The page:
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Psychoneuroendocrinology. 2015 Dec;62:292-300. doi: 10.1016/j.psyneuen.2015.08.024. Epub 2015 Sep 5.

Development of the cortisol circadian rhythm in the light of stress early in life.

Author information

1
Department of Developmental Psychology, Behavioural Science Institute, Radboud University Nijmegen, Postbus 9104, 6500 HE Nijmegen, The Netherlands. Electronic address: s.simons@psych.ru.nl.
2
Department of Developmental Psychology, Behavioural Science Institute, Radboud University Nijmegen, Postbus 9104, 6500 HE Nijmegen, The Netherlands. Electronic address: r.beijers@psych.ru.nl.
3
Department of Developmental Psychology, Behavioural Science Institute, Radboud University Nijmegen, Postbus 9104, 6500 HE Nijmegen, The Netherlands. Electronic address: a.cillessen@psych.ru.nl.
4
Department of Developmental Psychology, Behavioural Science Institute, Radboud University Nijmegen, Postbus 9104, 6500 HE Nijmegen, The Netherlands. Electronic address: c.deweerth@psych.ru.nl.

Abstract

The secretion of the stress hormone cortisol follows a diurnal circadian rhythm. There are indications that this rhythm is affected by stress early in life. This paper addresses the development of the cortisol circadian rhythm between 1 and 6 years of age, and the role of maternal stress and anxiety early in the child's life on this (developing) rhythm. Participants were 193 healthy mother-child dyads from a community sample. Self-reported maternal stress and anxiety and physiological stress (saliva cortisol), were assessed prenatally (gestational week 37). Postnatally, self-reported maternal stress and anxiety were measured at 3, 6, 12, 30, and 72 months. Saliva cortisol samples from the children were collected on two days (four times each day) at 12, 30, and 72 months of age. The total amount of cortisol during the day and the cortisol decline over the day were determined to indicate children's cortisol circadian rhythm. Multilevel analyses showed that the total amount of cortisol decreased between 1 and 6 years. Furthermore, more maternal pregnancy-specific stress was related to higher total amounts of cortisol in the child. Higher levels of early postnatal maternal anxiety were associated with flatter cortisol declines in children. Higher levels of early postnatal maternal daily hassles were associated with steeper child cortisol declines over the day. These results indicated developmental change in children's cortisol secretion from 1 to 6 years and associations between maternal stress and anxiety early in children's lives and children's cortisol circadian rhythm in early childhood.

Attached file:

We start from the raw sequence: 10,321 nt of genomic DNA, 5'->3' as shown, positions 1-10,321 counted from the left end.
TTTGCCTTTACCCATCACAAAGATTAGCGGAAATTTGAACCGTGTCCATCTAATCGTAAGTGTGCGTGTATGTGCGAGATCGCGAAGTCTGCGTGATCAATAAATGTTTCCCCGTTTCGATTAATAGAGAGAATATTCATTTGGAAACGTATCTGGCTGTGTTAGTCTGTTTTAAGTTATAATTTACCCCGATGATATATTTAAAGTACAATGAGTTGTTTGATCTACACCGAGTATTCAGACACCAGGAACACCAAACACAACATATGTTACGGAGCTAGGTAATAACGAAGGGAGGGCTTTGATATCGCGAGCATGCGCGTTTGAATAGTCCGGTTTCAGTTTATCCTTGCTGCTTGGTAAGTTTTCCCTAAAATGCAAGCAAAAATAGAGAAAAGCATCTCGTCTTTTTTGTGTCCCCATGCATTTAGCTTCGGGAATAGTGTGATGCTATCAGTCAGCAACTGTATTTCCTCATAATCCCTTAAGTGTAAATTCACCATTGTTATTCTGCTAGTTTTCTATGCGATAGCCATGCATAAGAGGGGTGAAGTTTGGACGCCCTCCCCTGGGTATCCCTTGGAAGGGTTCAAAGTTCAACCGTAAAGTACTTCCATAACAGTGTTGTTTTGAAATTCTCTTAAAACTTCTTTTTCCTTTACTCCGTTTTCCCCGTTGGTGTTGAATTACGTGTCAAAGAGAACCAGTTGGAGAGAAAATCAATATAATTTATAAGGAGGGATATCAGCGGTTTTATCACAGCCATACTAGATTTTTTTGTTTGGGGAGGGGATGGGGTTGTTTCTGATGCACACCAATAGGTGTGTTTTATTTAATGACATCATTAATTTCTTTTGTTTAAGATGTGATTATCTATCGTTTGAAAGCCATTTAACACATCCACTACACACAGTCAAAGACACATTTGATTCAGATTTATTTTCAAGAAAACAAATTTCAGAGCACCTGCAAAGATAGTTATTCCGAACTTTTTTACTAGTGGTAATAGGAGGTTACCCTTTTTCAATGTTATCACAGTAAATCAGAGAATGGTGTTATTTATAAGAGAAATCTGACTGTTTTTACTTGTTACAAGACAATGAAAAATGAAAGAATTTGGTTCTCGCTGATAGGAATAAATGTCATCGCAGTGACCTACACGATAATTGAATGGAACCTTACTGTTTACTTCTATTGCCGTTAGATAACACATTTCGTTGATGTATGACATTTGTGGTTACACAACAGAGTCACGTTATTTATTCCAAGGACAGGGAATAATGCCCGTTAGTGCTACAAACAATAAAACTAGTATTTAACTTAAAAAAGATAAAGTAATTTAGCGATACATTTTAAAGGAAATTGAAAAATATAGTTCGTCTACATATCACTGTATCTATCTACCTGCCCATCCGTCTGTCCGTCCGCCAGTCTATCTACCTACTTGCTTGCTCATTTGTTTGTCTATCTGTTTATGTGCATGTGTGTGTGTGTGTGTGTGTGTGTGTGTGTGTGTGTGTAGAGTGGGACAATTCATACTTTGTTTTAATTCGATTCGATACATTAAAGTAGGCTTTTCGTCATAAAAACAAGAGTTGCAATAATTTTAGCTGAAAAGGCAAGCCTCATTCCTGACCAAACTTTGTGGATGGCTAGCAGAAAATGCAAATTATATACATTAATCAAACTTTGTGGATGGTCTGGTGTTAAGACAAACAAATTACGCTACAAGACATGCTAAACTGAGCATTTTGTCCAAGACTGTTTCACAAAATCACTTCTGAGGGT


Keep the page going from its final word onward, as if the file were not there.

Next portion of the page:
KEYWORDS:

Child development; Cortisol circadian rhythm; Early life; Maternal anxiety; Maternal stress; Prenatal

PMID:
26352482
DOI:
10.1016/j.psyneuen.2015.08.024
[Indexed for MEDLINE]

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